Ten Hairy Facts

by | Dec 11, 2017


Sasquatch is very hairy!

Fact #1: Hair grows on every inch of our bodies except for: (a) palms of our hands, (b) soles of our feet and (c) our lips. The fine, fuzzy hair that is hardly noticeable is called vellus hair. The longer, darker and noticeable hair is called terminal hair.

Fact #2: On average, we grow 590 miles of hair during our lifetimes.

Fact #3: All hair on our bodies has three phases: (1) growth, (2) intermediate/transition , and (3) resting .  During the growth phase hair grows about 1/2 inch per month which is about six inches per year. In the transition phase hair stops growing and hair follicle begins to wither and die. During the resting phase the hair follicle renews itself and the strand of hair falls out.  After a period of rest, growth phase starts up again. and a new hair strand is grown. So, hair growth runs in cycles, but in general, the human hair cycle is staggered so we don’t lose a bunch of hair all at once.  In aggregate, hair on our heads is in the growth cycle 85% of the time. Other animals – like dogs and horses – are more seasonal in their hair cycles.

Fact #4: Hair grows long on our heads because it has a long growth phase: 2-6 years, largely determined by genetics, meaning that hair on our heads can grow 3 feet or so. Hair on other parts of our bodies has shorter growth phases than the hair on our heads – usually just a few weeks, but it varies by the location of the body hair.

Fact #5: Our hominid ancestors used to be much hairier than modern humans.  Why did we shed our furry appearance? The most accepted evolutionary explanation is that as we began to walk upright and exited cool forests for the hot savanna having less hair was an advantage in a hotter climate – we could hunt and gather during the day when furry predators were napping in the shade. Our ability to sweat and quickly dissipate heat was a great survival advantage. We  aren’t totally naked – we retained long hair on our heads because it shields the direct force of the sun from our heads as we walk upright. It also helps keep a cool layer of air between sun-heated hair and our scalps.  Curly hair does this the best. Another leading theory as to why aren’t furry is to reduce the prevalence of external parasites that routinely infest fur.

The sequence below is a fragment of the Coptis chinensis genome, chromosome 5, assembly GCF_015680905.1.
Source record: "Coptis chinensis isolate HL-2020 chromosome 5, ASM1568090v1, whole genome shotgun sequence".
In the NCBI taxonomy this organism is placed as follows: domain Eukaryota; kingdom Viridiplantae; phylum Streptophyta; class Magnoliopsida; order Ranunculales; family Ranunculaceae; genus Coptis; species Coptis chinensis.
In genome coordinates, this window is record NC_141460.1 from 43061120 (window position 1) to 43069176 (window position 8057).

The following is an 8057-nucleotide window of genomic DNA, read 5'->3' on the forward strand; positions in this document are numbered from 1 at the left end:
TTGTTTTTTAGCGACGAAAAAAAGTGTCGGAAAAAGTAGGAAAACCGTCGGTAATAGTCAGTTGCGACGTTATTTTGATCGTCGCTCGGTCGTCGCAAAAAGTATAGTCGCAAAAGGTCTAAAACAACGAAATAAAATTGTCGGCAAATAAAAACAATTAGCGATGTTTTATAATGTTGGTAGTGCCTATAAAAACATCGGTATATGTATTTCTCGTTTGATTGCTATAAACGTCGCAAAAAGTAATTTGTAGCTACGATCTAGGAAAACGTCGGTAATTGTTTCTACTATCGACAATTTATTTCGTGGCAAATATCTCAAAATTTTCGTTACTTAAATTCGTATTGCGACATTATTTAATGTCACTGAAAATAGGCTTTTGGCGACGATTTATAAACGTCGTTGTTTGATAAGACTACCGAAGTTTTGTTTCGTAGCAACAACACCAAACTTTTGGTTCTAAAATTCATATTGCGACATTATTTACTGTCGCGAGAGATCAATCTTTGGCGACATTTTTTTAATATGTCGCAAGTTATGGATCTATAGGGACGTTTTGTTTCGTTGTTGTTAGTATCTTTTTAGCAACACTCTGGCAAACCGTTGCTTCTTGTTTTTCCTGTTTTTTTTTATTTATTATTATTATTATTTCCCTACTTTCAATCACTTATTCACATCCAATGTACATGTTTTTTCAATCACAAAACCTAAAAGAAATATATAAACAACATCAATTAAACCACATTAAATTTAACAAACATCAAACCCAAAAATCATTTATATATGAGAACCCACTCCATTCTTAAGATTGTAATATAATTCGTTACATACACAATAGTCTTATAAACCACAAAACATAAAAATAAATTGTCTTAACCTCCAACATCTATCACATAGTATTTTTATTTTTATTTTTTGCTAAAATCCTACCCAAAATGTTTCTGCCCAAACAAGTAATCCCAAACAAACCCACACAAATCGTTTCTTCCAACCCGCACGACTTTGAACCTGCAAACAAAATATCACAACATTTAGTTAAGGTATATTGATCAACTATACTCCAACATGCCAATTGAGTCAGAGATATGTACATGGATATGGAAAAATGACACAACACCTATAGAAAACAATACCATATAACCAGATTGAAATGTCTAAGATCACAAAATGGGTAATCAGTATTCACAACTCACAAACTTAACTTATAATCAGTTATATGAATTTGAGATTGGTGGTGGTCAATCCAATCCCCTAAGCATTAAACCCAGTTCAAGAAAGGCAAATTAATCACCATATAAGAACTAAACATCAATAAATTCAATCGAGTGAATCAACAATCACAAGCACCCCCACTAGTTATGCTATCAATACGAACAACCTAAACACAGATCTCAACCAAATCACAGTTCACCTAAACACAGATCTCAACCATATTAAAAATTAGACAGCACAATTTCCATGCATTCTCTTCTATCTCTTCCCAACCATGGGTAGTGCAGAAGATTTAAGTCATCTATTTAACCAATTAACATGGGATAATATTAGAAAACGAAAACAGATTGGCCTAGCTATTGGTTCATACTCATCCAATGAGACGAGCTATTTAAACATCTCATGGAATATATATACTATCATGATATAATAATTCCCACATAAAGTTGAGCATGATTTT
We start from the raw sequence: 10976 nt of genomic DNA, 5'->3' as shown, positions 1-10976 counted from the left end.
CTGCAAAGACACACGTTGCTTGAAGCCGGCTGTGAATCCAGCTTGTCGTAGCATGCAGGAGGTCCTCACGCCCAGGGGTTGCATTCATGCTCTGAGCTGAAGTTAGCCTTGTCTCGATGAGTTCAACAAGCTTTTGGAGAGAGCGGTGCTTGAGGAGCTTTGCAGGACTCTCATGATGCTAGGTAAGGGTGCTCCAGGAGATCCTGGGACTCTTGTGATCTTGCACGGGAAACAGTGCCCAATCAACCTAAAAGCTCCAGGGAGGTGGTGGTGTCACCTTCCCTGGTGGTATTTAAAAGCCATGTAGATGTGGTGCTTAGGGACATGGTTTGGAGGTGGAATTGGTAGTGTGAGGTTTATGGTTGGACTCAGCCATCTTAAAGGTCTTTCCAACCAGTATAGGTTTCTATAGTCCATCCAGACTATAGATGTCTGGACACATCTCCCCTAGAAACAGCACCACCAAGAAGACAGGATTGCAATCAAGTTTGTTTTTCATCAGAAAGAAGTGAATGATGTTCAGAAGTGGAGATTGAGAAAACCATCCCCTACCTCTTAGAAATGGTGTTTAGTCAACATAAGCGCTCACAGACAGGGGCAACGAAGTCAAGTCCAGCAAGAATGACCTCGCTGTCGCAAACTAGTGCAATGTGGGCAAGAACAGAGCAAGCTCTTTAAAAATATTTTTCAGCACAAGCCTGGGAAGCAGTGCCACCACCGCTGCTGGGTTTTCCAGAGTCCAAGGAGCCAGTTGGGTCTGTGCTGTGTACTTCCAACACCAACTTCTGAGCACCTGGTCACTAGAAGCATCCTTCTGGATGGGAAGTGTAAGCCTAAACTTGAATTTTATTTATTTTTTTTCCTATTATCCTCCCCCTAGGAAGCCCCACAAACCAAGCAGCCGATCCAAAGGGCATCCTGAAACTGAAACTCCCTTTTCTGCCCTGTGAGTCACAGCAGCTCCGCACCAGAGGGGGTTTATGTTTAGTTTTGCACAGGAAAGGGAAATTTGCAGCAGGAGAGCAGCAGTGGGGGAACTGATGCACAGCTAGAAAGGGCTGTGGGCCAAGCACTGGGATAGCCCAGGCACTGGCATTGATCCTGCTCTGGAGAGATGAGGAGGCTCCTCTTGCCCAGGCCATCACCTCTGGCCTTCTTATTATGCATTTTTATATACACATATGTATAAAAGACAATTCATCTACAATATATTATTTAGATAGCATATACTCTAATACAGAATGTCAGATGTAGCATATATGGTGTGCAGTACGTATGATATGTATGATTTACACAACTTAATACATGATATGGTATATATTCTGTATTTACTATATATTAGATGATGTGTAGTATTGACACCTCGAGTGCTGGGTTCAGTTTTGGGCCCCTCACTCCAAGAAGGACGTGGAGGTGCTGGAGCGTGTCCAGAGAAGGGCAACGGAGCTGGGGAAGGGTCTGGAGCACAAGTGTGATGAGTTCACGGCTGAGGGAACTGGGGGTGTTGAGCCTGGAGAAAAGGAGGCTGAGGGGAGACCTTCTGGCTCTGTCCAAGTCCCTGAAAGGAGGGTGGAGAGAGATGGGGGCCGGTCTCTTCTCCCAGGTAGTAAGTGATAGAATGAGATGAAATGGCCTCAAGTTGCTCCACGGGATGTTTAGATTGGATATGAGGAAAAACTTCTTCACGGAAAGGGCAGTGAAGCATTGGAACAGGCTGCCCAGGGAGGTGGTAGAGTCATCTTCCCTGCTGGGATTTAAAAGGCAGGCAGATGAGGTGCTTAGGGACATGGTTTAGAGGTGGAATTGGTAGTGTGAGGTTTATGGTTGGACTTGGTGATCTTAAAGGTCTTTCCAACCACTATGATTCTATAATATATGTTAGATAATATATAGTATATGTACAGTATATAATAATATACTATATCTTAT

Fact #6: Men are hairier than (most) women because men have more of androgenic hormones, such as testosterone, which cause vellus hair follicles to become terminal hair follicles (like that on our heads) at puberty. Women actually have the same amount of hair follicles as men on their bodies, but most of their body hair is of the vellus variety. Women given testosterone develop more terminal hair on their bodies and appear more hairy (absent shaving).

Fact #7: There may be an evolutionary reason for men being hairier. Reason one is that it signals the presence of testosterone and virility. Reason two – like a lion’s mane, a man with a beard is perceived by both men and women as being more aggressive and dominant. As such, men with beards may have success competing with beardless men for female attention by intimidating the competition. Note that studies of preferences show that women are all over the board as to whether they actually find beards attractive, leading some experts to think that beards are really just grown to impress other men.

Fact #8: Nearly half of men (and a quarter of women) will be affected by hair loss by the time they’re 50. Men go bald for a variety of factors including illness, medications, chemicals and toxins. The most common source of baldness is male (and female) pattern baldness which is largely genetic and is due to hair follicle sensitivity to a type of testosterone. It’s been hypothesized that baldness may have an evolutionary advantage. As a sign of age, baldness signals younger males that they’re less likely to be competition, and females that they’re less likely to be aggressive or prone to seeking multiple mates. Query – what about bald men with beards? Intimidating or not?

Fact #9: We lose about 100 hairs a day on average.

Fact #10: Why hair turns grey IFOD: http://www.theifod.com/does-stress-turn-hair-grey/



  1. Bravo! I have been frustrated in my attempts to grow out my back hair into an over the head comb over. Your explanation of the growth cycle makes me realize I need to take this in another direction. Thank you.

  2. John, that pic is Sasquqtch could be valuable….


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